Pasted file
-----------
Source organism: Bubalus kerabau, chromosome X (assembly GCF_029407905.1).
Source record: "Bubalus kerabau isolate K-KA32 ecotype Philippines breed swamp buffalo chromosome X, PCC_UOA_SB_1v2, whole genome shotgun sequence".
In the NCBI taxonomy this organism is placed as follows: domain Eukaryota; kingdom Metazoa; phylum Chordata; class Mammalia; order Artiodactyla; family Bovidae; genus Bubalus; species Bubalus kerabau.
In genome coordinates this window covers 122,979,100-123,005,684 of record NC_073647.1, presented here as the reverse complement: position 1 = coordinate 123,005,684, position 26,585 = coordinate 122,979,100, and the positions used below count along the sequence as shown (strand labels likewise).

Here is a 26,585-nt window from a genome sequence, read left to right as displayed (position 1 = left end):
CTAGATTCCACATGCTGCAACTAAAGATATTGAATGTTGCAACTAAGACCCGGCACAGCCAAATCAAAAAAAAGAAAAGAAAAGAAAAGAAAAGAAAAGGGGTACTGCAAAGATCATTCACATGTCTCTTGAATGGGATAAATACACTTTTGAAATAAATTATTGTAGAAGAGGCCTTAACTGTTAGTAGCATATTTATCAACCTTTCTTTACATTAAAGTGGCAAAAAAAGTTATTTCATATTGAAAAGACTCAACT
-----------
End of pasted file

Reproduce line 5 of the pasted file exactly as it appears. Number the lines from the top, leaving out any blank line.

Here is a 26,585-nt window from a genome sequence, read left to right as displayed (position 1 = left end):